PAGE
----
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846 final exam review - 1 What are the characteristics of...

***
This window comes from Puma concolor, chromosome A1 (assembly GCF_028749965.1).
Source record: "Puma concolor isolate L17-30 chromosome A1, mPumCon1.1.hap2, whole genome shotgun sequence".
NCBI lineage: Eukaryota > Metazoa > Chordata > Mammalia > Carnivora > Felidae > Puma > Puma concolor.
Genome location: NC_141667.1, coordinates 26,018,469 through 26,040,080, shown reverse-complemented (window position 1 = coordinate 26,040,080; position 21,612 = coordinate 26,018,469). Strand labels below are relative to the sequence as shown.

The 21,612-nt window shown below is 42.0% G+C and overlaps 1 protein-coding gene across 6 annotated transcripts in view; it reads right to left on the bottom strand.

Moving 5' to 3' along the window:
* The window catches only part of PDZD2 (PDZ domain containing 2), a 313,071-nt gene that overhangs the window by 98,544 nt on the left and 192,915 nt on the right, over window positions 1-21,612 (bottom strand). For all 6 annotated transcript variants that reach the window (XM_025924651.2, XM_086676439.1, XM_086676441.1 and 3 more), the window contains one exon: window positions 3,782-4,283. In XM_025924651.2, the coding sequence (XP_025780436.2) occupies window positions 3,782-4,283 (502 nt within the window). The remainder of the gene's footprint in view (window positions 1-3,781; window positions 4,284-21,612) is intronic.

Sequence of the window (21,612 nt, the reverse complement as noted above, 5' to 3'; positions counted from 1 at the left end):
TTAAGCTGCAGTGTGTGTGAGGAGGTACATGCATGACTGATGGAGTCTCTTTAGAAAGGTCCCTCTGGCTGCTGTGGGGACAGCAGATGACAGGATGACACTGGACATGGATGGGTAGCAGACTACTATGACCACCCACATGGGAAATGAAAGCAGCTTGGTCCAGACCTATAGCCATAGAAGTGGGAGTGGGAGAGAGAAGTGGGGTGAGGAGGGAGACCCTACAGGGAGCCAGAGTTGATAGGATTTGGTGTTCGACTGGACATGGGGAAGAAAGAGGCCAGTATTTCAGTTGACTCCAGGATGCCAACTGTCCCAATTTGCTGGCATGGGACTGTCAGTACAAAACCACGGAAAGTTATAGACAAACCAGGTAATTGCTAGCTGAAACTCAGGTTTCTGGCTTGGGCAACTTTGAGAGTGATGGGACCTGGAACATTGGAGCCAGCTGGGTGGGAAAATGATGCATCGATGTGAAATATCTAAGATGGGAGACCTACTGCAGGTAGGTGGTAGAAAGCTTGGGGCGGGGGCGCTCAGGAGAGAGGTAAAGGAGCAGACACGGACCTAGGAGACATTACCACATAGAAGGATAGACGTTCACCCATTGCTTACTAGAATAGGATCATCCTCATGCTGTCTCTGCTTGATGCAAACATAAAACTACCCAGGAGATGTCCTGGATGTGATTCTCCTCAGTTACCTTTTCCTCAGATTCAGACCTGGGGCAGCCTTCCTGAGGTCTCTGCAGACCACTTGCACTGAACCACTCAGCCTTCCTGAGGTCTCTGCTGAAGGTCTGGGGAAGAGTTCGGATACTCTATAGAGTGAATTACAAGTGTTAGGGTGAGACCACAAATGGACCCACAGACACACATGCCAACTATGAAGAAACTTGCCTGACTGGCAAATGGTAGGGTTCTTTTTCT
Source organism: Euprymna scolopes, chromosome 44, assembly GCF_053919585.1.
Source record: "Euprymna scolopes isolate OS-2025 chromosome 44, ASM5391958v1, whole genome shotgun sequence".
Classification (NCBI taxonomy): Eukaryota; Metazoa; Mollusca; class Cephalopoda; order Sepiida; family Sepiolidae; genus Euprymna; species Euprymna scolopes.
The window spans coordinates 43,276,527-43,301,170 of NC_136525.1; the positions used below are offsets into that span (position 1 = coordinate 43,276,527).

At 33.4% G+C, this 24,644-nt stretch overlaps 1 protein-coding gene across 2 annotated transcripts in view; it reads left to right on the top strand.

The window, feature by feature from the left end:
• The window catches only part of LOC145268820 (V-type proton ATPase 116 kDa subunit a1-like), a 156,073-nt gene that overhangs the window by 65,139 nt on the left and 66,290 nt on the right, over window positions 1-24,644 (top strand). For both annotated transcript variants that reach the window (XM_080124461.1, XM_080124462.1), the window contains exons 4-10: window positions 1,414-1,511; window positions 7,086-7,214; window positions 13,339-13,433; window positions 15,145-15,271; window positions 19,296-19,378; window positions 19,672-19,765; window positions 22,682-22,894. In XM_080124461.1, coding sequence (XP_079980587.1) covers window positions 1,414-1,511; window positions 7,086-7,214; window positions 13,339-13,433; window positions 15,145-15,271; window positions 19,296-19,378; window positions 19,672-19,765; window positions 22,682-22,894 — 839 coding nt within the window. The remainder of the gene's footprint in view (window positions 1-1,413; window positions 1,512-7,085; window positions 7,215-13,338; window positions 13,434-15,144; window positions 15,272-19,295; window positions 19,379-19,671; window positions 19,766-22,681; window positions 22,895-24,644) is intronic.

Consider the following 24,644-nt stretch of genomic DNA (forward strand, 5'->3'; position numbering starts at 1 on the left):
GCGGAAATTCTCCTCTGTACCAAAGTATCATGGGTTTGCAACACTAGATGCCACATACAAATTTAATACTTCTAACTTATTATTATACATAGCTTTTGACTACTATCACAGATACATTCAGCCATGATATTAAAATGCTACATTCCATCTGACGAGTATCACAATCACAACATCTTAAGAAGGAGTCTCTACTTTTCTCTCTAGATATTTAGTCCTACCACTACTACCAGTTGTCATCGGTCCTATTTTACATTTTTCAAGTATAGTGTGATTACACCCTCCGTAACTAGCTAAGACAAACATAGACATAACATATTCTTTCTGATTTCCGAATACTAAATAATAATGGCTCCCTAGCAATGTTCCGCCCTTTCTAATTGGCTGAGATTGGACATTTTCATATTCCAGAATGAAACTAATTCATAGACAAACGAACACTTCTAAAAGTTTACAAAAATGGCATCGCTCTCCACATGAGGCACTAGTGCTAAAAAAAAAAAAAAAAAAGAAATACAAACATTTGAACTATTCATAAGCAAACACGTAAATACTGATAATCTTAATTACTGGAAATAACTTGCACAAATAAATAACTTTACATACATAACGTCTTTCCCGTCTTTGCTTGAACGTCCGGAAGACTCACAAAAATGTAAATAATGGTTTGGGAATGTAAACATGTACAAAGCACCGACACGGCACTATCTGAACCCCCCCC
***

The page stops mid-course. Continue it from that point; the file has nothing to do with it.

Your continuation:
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1. What are the characteristics of the Web 2.0 age from a media planner’s perspective and how these characteristics should be dealt with in the development of an effective media plan? Web 2.0 age brings about interactive systemic bases, interoperability, user-centered design in a virtual community, in contrast to the original dot-com boom where users are limited to the active viewing of contents. The characteristics of the Web 2.0 age can be summarized as five points: collective user value, active network effects, working through social networks, dynamically syndicate competence, and recombined innovations. The key ingredient of Web 2.0 age is the ability to build on collective user value, that is, to collect information from users and then share it in a form that people are willing to pay for. It is important for media planners to understand the basic value and cost of their users. They also need to evaluate their plans to find the areas where collective user value can help. Flickr centers the work on customer data which would expand the information that users share with each other. Flickr gives its users instant gratification with easy-access digital photo storage and management, using its huge library of public photos to build a new kind of community. Network effects are the heart of Web 2.0 age. Positive network effects increase the value of a good or service as more people use or adopt it. Media planners need to figure out what the offline and online network effects are and how can measure their value. Moreover, they need to discover the likely and unlikely places and groups that could generate positive network effects- direct, indirect, demand-side, cross-network, and social. Once possibilities are inventoried, it’s time to examine how to combine them. Google’s search-engine story demonstrated the hair-raising twists and turns in a highly fluid, complex, and time-sensitive competitive race. In the early race between Google and Overture, having the right combination of network-effects strategies and monetization meant that Google could overcome its competitors’ early lead. Social networks are a natural conduit for network effects and a key field for community-building that can strengthen the media plans’ appeal. Social networks can help reaching a larger audience and build stronger ties within the user community. Media planners need to examine the target audiences’ profile and to pick their favorite social networks. For example, Facebook opens up hyper-growth in the college-age population to a whole new ecosystem of active users, contributors, and developers. No doubt, media planners can benefit from this kind of accelerated growth, traffic, and visibility.
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